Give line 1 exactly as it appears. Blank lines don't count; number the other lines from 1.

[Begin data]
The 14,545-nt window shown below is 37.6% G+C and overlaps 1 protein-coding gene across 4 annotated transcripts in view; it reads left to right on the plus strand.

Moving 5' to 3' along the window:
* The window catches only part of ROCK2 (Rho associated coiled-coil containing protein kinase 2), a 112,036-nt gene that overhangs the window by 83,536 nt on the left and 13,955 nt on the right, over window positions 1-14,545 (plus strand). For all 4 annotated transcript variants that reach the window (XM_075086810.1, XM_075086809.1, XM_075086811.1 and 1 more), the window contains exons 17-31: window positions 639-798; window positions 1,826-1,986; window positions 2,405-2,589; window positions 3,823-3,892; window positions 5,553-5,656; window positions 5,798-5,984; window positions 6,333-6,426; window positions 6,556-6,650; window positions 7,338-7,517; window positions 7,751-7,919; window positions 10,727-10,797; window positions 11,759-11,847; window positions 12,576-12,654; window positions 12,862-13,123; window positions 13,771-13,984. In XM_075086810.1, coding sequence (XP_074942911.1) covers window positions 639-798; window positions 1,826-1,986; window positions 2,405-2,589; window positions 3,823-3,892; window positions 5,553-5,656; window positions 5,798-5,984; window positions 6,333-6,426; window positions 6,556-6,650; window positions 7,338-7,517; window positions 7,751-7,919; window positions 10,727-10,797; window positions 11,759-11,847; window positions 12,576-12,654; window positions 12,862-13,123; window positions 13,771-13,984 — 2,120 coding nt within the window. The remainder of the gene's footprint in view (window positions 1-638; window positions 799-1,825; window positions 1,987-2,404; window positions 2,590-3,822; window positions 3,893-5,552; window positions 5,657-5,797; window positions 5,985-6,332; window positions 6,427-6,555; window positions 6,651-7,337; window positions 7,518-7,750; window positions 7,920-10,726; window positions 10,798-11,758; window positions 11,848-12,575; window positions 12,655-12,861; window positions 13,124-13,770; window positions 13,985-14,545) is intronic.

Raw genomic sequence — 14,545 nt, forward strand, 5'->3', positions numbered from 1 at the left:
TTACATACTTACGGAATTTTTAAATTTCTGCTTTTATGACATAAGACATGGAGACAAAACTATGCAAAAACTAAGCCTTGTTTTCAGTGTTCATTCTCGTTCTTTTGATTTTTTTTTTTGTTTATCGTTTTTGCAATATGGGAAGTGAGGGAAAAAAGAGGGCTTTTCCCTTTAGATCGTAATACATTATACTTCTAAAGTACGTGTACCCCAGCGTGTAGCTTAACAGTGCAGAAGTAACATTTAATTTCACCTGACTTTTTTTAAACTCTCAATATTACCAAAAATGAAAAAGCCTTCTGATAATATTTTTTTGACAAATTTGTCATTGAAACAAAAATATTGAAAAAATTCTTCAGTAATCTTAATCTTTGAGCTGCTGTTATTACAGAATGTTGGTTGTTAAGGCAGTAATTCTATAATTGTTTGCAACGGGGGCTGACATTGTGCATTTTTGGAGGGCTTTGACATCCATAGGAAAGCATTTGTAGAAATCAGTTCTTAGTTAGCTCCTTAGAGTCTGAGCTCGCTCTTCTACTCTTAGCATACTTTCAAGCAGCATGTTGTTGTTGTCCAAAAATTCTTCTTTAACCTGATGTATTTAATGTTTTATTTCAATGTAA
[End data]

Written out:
The 14,545-nt window shown below is 37.6% G+C and overlaps 1 protein-coding gene across 4 annotated transcripts in view; it reads left to right on the plus strand.